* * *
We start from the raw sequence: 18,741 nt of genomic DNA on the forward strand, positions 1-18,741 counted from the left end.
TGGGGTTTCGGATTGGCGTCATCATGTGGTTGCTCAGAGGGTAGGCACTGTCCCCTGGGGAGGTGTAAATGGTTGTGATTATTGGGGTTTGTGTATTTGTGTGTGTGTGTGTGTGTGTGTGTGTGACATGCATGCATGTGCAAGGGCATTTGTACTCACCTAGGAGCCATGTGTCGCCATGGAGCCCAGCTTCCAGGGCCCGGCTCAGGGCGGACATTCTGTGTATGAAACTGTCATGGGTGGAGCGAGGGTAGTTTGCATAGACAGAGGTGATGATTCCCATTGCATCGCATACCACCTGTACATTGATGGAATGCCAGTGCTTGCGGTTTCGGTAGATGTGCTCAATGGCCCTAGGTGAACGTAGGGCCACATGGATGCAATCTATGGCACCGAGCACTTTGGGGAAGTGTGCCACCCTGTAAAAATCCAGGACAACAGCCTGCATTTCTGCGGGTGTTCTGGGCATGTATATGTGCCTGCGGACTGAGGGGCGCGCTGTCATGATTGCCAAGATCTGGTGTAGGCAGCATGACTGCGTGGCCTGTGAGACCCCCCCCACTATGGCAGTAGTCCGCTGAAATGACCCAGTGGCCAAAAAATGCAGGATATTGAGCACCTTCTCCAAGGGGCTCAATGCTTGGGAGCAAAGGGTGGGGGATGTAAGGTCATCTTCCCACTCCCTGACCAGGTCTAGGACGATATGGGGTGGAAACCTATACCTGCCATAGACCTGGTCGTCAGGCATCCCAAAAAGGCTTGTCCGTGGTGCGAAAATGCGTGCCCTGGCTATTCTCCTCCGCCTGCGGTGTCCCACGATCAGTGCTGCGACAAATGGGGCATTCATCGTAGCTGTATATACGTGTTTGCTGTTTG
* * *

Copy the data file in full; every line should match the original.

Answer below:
We start from the raw sequence: 18,741 nt of genomic DNA on the forward strand, positions 1-18,741 counted from the left end.
TGGGGTTTCGGATTGGCGTCATCATGTGGTTGCTCAGAGGGTAGGCACTGTCCCCTGGGGAGGTGTAAATGGTTGTGATTATTGGGGTTTGTGTATTTGTGTGTGTGTGTGTGTGTGTGTGTGTGACATGCATGCATGTGCAAGGGCATTTGTACTCACCTAGGAGCCATGTGTCGCCATGGAGCCCAGCTTCCAGGGCCCGGCTCAGGGCGGACATTCTGTGTATGAAACTGTCATGGGTGGAGCGAGGGTAGTTTGCATAGACAGAGGTGATGATTCCCATTGCATCGCATACCACCTGTACATTGATGGAATGCCAGTGCTTGCGGTTTCGGTAGATGTGCTCAATGGCCCTAGGTGAACGTAGGGCCACATGGATGCAATCTATGGCACCGAGCACTTTGGGGAAGTGTGCCACCCTGTAAAAATCCAGGACAACAGCCTGCATTTCTGCGGGTGTTCTGGGCATGTATATGTGCCTGCGGACTGAGGGGCGCGCTGTCATGATTGCCAAGATCTGGTGTAGGCAGCATGACTGCGTGGCCTGTGAGACCCCCCCCACTATGGCAGTAGTCCGCTGAAATGACCCAGTGGCCAAAAAATGCAGGATATTGAGCACCTTCTCCAAGGGGCTCAATGCTTGGGAGCAAAGGGTGGGGGATGTAAGGTCATCTTCCCACTCCCTGACCAGGTCTAGGACGATATGGGGTGGAAACCTATACCTGCCATAGACCTGGTCGTCAGGCATCCCAAAAAGGCTTGTCCGTGGTGCGAAAATGCGTGCCCTGGCTATTCTCCTCCGCCTGCGGTGTCCCACGATCAGTGCTGCGACAAATGGGGCATTCATCGTAGCTGTATATACGTGTTTGCTGTTTG